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Radiohead - Pablo Honey CD (album) cover

PABLO HONEY

Radiohead

Crossover Prog


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frenchie
PROG REVIEWER
3 stars Radiohead began in excellent form, starting at the height of the grunge movement, this album sounds like a direct spin off of "nevermind" by nirvana and has grunge qualities. Radiohead appealed to the masses with their anthemic, "Creep" which still remains a damn good song and is one of the more Radiohead-esque pieces from this album. Thoms vocals are brilliant, daring and original and the bands guitar sound shows subtle hints of what they were to become as there is a sense of unease that suggest Radiohead are no ordinary band, and they are not.

This is the music i listened to when i was growing up as a child, introduced by my mum and at the time i would have thought this album would have deserved more than a 3 star rating but it has not aged well at all. With Radiohead continuing to expand their experimental sound, this album seems to get pushed back furthur to the bottom of the pile, when you do decide to revisit this debut it sounds amazing but compared to the newer works it is not something you always want to look back on. Why listen to Pablo Honey when you can put on one of the albums that followed this.

The album flows well with a strong first half yet after "ripcord" it seems to lose its impact. "Creep" is the only song on here that is still famous and is still great to listen to (if you can be bothered, it is played a lot in the UK). "Thinking about You" is one of the strongest and original tracks on the album, a bittersweet lovesick sing along in true radiohead depressing style. "Stop Whispering" and follow up single "Anyone Can Play Guitar" are standout tracks. "Lurgee" and "Blow Out" are some of the few tracks that the band still consider playing live.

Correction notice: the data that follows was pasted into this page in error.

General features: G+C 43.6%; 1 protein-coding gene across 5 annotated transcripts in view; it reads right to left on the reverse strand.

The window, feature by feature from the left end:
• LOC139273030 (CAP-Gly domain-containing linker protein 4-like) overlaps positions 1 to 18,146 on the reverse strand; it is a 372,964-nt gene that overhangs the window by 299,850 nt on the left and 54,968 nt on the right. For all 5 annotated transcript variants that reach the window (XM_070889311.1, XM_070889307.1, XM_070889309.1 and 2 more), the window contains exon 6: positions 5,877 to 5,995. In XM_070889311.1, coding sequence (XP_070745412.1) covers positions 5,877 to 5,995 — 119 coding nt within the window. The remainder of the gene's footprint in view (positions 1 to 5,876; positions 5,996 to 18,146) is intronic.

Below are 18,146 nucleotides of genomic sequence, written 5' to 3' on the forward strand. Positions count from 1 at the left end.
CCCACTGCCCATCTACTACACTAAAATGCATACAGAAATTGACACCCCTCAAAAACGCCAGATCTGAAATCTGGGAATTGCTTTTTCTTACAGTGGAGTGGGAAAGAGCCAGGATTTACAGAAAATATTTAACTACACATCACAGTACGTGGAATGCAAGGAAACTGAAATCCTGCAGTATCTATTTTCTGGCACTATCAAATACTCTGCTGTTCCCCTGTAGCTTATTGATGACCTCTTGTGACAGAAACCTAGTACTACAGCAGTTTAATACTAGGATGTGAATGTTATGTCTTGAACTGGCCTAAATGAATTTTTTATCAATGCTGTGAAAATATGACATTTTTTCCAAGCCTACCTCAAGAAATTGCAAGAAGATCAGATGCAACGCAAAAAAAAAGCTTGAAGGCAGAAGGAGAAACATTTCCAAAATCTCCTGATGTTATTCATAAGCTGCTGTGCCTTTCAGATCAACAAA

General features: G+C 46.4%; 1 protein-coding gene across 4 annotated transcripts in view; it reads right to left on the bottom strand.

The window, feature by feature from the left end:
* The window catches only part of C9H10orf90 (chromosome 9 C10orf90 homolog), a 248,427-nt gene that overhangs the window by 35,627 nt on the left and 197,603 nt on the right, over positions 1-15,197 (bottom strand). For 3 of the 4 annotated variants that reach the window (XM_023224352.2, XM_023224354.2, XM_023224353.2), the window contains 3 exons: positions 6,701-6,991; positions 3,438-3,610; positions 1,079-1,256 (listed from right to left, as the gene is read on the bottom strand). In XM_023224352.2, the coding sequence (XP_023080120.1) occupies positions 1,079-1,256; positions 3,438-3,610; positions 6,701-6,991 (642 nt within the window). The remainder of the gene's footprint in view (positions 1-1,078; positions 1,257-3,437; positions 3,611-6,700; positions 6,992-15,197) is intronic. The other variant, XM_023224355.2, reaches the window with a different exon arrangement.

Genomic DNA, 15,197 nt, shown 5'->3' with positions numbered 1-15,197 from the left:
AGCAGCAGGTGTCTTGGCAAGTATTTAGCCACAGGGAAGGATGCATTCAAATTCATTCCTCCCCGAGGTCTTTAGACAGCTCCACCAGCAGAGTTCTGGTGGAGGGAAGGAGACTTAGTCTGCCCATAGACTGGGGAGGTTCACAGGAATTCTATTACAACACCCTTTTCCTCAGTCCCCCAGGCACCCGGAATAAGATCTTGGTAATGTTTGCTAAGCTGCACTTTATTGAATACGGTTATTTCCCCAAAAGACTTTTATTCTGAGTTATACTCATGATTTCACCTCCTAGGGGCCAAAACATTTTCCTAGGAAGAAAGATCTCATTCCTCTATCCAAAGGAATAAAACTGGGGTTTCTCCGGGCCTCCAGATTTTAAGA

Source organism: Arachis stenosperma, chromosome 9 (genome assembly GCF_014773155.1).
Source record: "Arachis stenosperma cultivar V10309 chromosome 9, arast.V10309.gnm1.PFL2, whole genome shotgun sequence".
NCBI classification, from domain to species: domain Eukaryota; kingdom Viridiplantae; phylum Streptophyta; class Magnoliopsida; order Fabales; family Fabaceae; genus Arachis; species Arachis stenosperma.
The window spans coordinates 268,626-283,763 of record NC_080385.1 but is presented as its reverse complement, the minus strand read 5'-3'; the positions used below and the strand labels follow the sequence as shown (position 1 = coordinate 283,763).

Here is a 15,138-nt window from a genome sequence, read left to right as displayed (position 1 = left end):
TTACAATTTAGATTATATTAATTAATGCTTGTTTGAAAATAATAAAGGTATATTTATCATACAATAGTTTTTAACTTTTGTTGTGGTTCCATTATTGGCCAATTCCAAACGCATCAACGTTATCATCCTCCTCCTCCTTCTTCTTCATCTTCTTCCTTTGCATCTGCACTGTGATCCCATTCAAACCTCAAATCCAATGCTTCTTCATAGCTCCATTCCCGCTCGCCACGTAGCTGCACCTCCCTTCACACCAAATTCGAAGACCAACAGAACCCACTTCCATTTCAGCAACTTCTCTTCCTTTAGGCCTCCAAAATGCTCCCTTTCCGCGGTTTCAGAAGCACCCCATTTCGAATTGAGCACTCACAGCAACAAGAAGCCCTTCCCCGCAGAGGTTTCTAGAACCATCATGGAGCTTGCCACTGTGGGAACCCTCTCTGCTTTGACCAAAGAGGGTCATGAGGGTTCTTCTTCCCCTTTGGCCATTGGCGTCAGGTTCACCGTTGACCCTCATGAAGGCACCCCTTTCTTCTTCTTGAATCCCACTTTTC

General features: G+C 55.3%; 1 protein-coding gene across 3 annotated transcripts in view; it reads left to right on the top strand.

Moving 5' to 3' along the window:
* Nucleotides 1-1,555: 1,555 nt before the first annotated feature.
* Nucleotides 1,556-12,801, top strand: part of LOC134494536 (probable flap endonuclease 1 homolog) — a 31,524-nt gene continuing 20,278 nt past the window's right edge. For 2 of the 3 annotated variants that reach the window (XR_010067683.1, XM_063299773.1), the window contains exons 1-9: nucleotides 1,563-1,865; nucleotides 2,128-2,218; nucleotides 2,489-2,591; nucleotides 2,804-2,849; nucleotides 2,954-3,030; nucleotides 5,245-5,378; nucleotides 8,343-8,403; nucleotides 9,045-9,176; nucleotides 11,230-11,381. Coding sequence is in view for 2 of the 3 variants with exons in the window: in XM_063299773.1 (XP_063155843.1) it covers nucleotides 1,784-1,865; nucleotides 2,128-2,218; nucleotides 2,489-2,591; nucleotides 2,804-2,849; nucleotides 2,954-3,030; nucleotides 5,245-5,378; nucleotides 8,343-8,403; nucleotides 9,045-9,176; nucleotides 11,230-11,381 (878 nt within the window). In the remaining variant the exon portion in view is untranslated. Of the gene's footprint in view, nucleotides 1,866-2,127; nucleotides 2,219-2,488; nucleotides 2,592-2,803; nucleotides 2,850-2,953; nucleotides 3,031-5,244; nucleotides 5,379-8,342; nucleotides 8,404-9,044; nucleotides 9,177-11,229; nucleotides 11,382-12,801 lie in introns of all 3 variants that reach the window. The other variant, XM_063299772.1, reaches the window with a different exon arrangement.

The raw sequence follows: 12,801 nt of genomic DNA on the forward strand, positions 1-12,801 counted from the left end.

There are absolutely no hints of prog here, but the band do start to hint to there unique experimental mainstream rock qualities that go well against the norm. This is a good start yet i recommend all the other studio albums above this one.

Report this review (#33905)
Posted Tuesday, January 18, 2005 | Review Permalink
2 stars Alas, Radiohead's debut has not aged well at all in any way. Momentary flashes of the group's later brilliance pop up occasionally (most notably in the horrendously-overplayed (yet still high quality) "Creep" and the wonderful "Anyone Can Play Guitar"), but for the most part, it's a group trying to find its voice and failing miserably, as most of this album will be forgotten as soon as you're done listening to it.

Some would say that this album was ahead of its time when it came out. No it wasn't. Radiohead sounded like every other post-grunge outfit on the radio at that time. It can't really be "ahead of its time" if its sound can be classified by the time period it was released in.

Some would also say that you shouldn't come down so harshly on this album for being such an early release by the band, and this may be true. However, just going by the differences between Pablo Honey and The Bends (their second album), the jump in quality between the two is staggering. Even the difference in quality between Pablo Honey and the My Iron Lung EP (released the year after Pablo Honey) is pretty noticeable.

Overall, what we're left with are the very sketchy beginnings of one of the greatest bands in rock and roll. Some of you Radiohead fans might be tempted to buy it just to make your collection complete. Don't. You'll probably only listen to this album once and put it away on a shelf somewhere. Your money would be much better spent elsewhere. Also, those of you thinking about buying Pablo Honey as an intro to the group should think again. The Bends makes a much better introduction to the group's sound.